A Parent's Guide to the Flu
Johns Hopkins Children’s Center pediatric infectious disease specialist Pranita Tamma, M.D., shares insights for parents.
How can I best protect my child against the flu?
First, with your pediatrician’s OK, have your child vaccinated. Added prevention is also key. Teach your child how to wash his or her hands when he or she is in school or away from home with either soap and water or an alcohol-based hand rub.
The flu virus spreads mainly by droplets when infected people cough, sneeze, or even talk, but it can be spread by touching surfaces on which one of those droplets has landed and then touching one’s nose, mouth or eyes. This is why hand washing is so important – both for the person with the flu and others around him or her. If someone in your household has the flu, ask your doctor if preemptive antiviral medication is an option for others in the home. Clean common surfaces like the kitchen counter, bathroom sink, light switches, door knobs, etc., frequently with household disinfectants.
If your child has the flu, keep him or her home from school, daycare and any other activities that could expose others to the virus. If your child needs to go outside of the house, he or she should wear a mask to reduce the likelihood of spreading the virus to others.
We urge that children six months and older be vaccinated, especially those at risk for complications from the flu. Your child’s pediatrician will know what’s best for your child, especially if there are preexisting conditions, including allergies, that require careful review.
What are its symptoms?
The symptoms of the seasonal flu include a fever (temperature of 100°F or greater), as well as a headache, sore throat, extreme fatigue and body aches, coughing, sneezing, runny nose, vomiting and/or diarrhea.
How should I treat it?
Consider giving your child acetaminophen (Tylenol) or ibuprofen (e.g. Advil or Motrin) as directed on the bottle for fevers, headache and body aches, or by your pediatrician. Have your child drink plenty of fluids to stay hydrated. This is especially important if your child has a high fever, vomiting or diarrhea. Keep your child apart from other members of the household, help him or her rest and keep him or her at home at least 24 hours after fever and other symptoms subside.
Do not share eating utensils, drinking glasses, washcloths, towels, beds, pillows, etc. until everyone in the household has been free of symptoms for five days.
Because the flu is caused by a virus it does NOT respond to antibiotics.
When should I seek medical treatment?
Children most likely to need medical treatment from their doctor for influenza infection are those who are very young or have serious medical conditions (such as asthma, cancer or lung disease, or who are on dialysis). If you think your child needs medical treatment, call your pediatrician’s office first. Your doctor may want to speak with you over the phone and recommend treatments rather than have you come into the office, where your child can infect other people.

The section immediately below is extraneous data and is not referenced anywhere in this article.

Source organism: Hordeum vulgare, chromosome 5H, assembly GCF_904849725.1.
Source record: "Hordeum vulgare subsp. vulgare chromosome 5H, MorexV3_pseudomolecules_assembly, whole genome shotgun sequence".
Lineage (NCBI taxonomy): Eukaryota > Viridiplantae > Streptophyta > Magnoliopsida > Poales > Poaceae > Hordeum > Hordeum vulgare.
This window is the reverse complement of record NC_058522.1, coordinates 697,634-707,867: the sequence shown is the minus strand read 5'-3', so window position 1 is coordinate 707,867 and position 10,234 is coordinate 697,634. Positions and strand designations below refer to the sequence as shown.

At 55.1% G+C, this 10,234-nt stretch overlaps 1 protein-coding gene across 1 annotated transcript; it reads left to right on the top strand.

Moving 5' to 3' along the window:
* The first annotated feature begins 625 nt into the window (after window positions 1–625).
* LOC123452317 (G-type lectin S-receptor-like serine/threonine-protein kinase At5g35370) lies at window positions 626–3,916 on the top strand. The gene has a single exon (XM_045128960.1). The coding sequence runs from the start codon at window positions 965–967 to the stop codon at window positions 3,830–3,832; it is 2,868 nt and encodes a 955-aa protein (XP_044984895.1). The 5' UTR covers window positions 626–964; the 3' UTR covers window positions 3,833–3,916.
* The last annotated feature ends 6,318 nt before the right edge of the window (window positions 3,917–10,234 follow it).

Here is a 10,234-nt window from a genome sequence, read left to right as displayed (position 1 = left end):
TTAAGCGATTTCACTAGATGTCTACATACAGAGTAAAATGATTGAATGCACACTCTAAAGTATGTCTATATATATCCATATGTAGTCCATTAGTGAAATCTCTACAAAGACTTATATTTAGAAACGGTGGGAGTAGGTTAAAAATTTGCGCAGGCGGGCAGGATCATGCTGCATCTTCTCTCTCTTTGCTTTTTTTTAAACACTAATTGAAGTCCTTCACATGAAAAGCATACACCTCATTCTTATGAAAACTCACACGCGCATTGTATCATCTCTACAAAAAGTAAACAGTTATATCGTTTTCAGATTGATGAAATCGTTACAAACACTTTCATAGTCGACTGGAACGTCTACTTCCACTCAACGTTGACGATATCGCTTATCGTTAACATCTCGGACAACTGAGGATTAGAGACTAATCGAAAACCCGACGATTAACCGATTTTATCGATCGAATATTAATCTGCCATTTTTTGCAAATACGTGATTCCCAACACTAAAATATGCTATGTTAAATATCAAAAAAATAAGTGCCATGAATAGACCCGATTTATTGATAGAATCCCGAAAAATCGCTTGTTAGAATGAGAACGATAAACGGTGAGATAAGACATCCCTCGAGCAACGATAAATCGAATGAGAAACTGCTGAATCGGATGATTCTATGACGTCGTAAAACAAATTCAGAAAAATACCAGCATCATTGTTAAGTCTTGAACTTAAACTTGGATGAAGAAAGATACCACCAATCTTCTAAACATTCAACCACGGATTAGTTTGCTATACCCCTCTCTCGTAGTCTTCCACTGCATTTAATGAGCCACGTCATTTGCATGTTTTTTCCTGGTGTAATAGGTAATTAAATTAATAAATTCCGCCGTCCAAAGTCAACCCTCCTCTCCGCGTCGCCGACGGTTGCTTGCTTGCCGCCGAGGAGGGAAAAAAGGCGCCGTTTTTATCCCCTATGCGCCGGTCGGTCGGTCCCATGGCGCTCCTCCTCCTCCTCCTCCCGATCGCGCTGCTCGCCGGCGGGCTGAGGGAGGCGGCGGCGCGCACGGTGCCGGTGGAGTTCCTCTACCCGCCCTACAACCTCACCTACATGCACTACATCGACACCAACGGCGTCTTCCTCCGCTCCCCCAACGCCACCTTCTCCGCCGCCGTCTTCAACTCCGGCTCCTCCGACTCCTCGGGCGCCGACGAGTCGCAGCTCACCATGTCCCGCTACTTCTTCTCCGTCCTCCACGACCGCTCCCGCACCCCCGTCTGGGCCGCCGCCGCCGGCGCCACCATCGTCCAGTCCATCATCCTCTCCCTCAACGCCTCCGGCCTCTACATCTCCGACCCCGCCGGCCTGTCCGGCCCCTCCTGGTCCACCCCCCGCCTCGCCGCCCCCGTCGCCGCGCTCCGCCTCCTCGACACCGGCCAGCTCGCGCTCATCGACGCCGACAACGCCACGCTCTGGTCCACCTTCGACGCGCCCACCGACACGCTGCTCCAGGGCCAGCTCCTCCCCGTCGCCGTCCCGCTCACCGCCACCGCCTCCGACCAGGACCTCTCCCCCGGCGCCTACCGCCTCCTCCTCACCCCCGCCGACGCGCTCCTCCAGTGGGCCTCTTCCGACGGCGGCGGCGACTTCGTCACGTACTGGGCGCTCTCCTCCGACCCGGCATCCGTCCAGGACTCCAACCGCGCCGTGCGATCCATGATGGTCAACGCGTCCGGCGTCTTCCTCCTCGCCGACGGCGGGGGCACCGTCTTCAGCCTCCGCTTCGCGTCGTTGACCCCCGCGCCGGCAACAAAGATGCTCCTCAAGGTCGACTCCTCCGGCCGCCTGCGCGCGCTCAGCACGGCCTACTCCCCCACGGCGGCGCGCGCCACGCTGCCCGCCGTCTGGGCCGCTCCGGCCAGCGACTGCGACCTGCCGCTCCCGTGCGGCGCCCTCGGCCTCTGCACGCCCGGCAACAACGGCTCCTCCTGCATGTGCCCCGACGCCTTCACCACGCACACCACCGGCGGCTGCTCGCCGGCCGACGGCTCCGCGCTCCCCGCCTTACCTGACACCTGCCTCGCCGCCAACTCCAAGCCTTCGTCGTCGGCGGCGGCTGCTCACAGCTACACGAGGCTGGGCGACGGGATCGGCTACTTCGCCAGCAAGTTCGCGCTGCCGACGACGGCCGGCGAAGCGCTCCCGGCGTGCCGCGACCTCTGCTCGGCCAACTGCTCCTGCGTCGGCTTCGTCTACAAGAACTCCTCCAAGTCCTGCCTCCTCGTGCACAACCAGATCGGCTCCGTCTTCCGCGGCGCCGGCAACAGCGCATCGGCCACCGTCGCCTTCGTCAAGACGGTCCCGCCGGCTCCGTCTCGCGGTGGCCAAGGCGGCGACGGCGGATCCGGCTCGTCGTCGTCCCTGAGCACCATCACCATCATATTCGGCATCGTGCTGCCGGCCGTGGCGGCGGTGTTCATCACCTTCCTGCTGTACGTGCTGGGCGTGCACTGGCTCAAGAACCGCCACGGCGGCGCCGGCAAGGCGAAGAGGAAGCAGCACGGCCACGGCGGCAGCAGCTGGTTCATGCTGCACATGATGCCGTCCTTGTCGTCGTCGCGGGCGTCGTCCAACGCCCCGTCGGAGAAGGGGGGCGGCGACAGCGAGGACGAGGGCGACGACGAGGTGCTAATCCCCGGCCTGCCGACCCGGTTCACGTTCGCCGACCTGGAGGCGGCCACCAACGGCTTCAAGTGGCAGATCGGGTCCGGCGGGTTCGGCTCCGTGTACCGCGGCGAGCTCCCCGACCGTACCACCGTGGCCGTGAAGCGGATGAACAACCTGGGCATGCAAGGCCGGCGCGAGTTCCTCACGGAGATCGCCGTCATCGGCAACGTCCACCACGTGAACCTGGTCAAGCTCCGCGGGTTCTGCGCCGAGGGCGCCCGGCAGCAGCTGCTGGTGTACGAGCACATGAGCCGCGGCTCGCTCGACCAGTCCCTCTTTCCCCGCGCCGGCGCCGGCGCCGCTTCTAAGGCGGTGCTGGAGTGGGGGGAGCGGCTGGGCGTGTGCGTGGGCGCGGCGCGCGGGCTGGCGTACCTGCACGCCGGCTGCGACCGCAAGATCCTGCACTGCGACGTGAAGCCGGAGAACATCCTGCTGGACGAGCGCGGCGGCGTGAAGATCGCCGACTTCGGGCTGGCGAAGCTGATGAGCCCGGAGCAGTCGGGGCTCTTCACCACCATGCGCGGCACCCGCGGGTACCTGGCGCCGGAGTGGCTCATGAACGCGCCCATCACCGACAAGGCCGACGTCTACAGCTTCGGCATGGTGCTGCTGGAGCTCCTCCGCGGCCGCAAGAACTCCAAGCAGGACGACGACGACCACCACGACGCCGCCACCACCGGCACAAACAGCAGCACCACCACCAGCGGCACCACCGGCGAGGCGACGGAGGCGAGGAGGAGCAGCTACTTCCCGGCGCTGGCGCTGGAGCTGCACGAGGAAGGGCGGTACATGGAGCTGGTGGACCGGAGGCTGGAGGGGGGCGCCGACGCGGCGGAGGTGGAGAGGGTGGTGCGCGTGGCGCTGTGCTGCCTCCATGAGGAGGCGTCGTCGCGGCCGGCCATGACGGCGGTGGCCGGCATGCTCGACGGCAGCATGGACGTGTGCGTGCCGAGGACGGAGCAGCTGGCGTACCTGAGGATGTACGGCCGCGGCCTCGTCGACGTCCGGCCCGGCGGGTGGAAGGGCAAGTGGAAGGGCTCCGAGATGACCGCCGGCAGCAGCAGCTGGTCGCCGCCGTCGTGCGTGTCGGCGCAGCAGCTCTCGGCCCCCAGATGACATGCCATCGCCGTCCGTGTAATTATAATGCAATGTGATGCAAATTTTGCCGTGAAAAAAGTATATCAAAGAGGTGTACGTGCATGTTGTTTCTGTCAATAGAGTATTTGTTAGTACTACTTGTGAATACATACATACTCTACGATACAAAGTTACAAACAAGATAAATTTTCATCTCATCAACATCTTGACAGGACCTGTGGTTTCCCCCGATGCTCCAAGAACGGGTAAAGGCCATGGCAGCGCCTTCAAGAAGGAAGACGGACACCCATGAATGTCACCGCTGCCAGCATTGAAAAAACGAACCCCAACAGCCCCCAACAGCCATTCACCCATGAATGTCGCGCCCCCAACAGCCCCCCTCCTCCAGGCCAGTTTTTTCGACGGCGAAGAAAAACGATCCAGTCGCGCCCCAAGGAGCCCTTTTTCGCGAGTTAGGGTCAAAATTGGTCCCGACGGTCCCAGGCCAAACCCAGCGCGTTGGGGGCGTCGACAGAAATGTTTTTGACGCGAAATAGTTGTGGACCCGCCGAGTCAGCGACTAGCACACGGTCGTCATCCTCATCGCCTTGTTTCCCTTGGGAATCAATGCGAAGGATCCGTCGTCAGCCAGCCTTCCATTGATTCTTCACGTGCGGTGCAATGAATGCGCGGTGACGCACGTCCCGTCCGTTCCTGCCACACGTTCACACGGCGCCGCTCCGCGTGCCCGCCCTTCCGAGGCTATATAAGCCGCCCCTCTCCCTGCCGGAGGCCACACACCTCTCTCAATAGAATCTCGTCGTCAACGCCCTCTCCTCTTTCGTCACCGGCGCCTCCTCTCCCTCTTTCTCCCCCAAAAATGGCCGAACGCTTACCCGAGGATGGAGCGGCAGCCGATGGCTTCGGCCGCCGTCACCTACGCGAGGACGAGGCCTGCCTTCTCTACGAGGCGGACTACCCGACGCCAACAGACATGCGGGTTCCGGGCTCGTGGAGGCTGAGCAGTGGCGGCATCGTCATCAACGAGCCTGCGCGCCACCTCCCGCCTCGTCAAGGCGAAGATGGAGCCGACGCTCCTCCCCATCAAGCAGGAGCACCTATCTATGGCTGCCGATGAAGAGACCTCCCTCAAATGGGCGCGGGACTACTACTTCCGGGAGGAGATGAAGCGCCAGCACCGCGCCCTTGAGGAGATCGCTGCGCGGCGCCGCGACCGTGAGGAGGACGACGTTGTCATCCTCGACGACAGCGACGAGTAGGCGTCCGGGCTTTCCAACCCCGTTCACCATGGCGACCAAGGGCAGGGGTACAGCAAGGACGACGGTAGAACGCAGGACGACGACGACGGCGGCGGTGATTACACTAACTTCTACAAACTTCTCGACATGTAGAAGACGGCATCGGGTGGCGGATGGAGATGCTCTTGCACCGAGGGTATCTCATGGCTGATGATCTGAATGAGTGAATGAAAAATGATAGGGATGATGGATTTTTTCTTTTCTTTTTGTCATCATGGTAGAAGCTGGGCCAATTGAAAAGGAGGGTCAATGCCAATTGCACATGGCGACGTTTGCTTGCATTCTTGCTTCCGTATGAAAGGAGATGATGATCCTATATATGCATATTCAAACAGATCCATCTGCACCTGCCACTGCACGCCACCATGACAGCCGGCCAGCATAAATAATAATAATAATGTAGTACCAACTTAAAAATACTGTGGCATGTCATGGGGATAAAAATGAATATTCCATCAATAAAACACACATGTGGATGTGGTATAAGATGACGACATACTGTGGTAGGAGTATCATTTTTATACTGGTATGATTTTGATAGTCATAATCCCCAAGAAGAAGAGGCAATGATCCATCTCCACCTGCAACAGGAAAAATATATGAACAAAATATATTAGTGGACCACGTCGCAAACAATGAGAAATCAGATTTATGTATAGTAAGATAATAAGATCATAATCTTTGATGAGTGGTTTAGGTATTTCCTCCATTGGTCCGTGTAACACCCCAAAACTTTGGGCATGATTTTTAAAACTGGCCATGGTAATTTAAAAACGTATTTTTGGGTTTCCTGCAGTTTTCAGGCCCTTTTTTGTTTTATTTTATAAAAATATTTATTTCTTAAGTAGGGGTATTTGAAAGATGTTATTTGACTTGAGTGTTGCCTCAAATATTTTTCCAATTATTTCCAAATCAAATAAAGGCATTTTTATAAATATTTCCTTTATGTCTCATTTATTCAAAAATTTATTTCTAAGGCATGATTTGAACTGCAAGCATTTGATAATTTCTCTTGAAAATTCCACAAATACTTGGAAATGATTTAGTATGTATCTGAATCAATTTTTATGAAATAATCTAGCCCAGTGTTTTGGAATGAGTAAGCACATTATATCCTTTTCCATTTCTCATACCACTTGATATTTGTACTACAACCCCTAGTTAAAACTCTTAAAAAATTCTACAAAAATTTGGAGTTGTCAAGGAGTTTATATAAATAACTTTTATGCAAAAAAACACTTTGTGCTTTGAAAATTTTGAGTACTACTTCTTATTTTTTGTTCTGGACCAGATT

How long is the incubation period and how long does the contagious phase last?
Most healthy children and adults with the flu can infect others beginning about one day before developing any symptoms and up to seven days after the symptoms resolve. People with weakened immune systems can remain contagious for up to several weeks.
Is it possible to get the flu even after vaccination?
Getting a flu vaccine greatly reduces the risk of getting the flu but it does not guarantee that a child will not get the flu. In developing the vaccine, physicians and scientists make a best guess based on recent flu patterns to determine the most likely flu strains for the season. Unfortunately, there can be strains circulating in the environment that are not in the vaccine. The flu vaccine includes three strains of the influenza virus. The good news is that even if the vaccine strains and the circulating strains are not perfect matches, the vaccine can still provide some protection because viral strains share similarities. It takes about two weeks for the vaccine to elicit the proper protective response, so if someone is infected soon after receiving the vaccine, or if he or she was exposed to the virus before receiving the vaccine, symptoms can still develop.
Is the flu vaccine safe for kids with allergies?
Even though the flu vaccine contains egg protein, most children with egg and other food allergies can be immunized safely with a few basic precautions.
Children with established diagnoses of severe egg allergy should not be immunized without consulting a pediatric allergist. Most, however, can be vaccinated safely after a skin-prick test to the vaccine itself to gauge the risk for a reaction. Children with suspected yet unconfirmed allergies and those with mild egg allergies can usually be vaccinated in their pediatrician’s office.
An estimated 2 percent to 3 percent of U.S. children are allergic to eggs. Leaving them unprotected against the flu can lead to many unnecessary yet preventable infections and hospitalizations. Many children with food allergies also have asthma, putting them at even higher risk for complications from the flu. Pediatricians should make special efforts to vaccinate those at high risk for complications, according to the American Academy of Pediatrics (AAP).
Can children recently immunized “shed” the vaccine or virus to others?
Such transmission of an attenuated influenza strain is very uncommon, perhaps because only low titers of vaccine virus are shed.